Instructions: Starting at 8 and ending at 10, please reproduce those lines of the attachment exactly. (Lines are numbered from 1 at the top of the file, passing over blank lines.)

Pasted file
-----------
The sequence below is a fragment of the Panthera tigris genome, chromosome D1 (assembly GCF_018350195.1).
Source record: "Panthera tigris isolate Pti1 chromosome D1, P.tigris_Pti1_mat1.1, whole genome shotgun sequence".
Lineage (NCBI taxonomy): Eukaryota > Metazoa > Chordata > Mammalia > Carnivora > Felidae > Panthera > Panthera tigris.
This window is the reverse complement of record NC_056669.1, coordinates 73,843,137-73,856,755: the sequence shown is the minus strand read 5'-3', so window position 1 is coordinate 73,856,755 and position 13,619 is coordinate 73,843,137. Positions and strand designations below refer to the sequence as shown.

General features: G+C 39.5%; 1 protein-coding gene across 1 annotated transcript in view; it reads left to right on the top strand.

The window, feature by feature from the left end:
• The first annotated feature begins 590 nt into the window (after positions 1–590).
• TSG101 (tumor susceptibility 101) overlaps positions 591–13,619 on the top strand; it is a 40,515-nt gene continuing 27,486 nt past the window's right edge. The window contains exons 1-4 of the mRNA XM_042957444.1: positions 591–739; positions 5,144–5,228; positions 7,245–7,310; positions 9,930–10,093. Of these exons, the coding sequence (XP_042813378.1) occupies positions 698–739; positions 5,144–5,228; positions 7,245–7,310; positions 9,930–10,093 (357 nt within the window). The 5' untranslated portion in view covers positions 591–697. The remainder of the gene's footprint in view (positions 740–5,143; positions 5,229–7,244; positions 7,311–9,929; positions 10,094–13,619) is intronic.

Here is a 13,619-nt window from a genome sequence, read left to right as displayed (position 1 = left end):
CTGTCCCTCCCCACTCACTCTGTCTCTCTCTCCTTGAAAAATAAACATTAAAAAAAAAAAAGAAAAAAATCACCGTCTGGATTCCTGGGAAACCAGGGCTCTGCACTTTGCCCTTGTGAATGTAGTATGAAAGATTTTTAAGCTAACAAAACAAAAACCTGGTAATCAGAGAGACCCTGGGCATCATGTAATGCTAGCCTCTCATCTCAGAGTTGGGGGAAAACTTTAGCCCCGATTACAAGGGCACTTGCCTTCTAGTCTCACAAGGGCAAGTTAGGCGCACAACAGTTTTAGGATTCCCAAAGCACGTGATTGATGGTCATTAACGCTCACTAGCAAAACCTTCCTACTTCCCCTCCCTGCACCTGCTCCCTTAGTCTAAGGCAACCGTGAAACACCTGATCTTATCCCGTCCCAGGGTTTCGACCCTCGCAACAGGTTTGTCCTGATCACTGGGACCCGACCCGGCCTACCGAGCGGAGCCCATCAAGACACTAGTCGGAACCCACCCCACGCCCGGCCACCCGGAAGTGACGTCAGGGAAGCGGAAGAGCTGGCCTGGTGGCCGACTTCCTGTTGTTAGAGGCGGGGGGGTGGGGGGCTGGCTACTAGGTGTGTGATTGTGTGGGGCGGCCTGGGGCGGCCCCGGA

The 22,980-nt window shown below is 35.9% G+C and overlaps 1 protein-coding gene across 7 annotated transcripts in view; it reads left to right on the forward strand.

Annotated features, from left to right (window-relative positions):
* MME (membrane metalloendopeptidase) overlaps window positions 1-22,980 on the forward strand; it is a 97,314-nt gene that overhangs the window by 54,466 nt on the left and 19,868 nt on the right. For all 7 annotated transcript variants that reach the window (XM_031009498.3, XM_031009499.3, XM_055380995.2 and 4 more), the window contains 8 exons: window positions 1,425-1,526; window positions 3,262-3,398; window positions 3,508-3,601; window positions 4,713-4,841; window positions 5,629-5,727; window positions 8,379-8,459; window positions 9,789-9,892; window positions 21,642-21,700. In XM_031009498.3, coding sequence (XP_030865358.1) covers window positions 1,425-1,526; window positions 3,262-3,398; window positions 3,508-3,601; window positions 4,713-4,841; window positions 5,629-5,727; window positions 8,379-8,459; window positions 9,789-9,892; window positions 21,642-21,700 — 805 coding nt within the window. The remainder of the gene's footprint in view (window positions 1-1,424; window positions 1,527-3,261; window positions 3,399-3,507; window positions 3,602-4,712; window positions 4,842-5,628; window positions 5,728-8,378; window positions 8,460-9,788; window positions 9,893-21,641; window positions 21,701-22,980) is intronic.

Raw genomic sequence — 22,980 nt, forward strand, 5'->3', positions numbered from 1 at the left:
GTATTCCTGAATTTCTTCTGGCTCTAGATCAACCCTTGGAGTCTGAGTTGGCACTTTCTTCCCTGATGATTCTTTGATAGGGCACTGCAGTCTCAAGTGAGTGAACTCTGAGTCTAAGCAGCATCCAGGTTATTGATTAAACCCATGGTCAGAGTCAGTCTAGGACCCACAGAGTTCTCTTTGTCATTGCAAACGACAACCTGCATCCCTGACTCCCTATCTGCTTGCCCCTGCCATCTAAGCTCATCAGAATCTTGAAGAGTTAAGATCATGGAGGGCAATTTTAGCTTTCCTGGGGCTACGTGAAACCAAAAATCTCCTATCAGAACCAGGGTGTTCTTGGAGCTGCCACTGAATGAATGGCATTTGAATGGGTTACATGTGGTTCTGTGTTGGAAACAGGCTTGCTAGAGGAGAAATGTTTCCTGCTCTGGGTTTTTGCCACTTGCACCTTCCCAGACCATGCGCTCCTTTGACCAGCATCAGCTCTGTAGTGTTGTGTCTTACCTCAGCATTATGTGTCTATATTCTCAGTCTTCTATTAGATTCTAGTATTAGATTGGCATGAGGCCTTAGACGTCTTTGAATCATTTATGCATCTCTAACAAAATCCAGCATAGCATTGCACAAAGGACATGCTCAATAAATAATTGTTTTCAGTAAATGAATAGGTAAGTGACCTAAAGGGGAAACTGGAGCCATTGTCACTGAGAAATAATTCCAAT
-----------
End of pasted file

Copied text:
• TSG101 (tumor susceptibility 101) overlaps positions 591–13,619 on the top strand; it is a 40,515-nt gene continuing 27,486 nt past the window's right edge. The window contains exons 1-4 of the mRNA XM_042957444.1: positions 591–739; positions 5,144–5,228; positions 7,245–7,310; positions 9,930–10,093. Of these exons, the coding sequence (XP_042813378.1) occupies positions 698–739; positions 5,144–5,228; positions 7,245–7,310; positions 9,930–10,093 (357 nt within the window). The 5' untranslated portion in view covers positions 591–697. The remainder of the gene's footprint in view (positions 740–5,143; positions 5,229–7,244; positions 7,311–9,929; positions 10,094–13,619) is intronic.

Here is a 13,619-nt window from a genome sequence, read left to right as displayed (position 1 = left end):
CTGTCCCTCCCCACTCACTCTGTCTCTCTCTCCTTGAAAAATAAACATTAAAAAAAAAAAAGAAAAAAATCACCGTCTGGATTCCTGGGAAACCAGGGCTCTGCACTTTGCCCTTGTGAATGTAGTATGAAAGATTTTTAAGCTAACAAAACAAAAACCTGGTAATCAGAGAGACCCTGGGCATCATGTAATGCTAGCCTCTCATCTCAGAGTTGGGGGAAAACTTTAGCCCCGATTACAAGGGCACTTGCCTTCTAGTCTCACAAGGGCAAGTTAGGCGCACAACAGTTTTAGGATTCCCAAAGCACGTGATTGATGGTCATTAACGCTCACTAGCAAAACCTTCCTACTTCCCCTCCCTGCACCTGCTCCCTTAGTCTAAGGCAACCGTGAAACACCTGATCTTATCCCGTCCCAGGGTTTCGACCCTCGCAACAGGTTTGTCCTGATCACTGGGACCCGACCCGGCCTACCGAGCGGAGCCCATCAAGACACTAGTCGGAACCCACCCCACGCCCGGCCACCCGGAAGTGACGTCAGGGAAGCGGAAGAGCTGGCCTGGTGGCCGACTTCCTGTTGTTAGAGGCGGGGGGGTGGGGGGCTGGCTACTAGGTGTGTGATTGTGTGGGGCGGCCTGGGGCGGCCCCGGA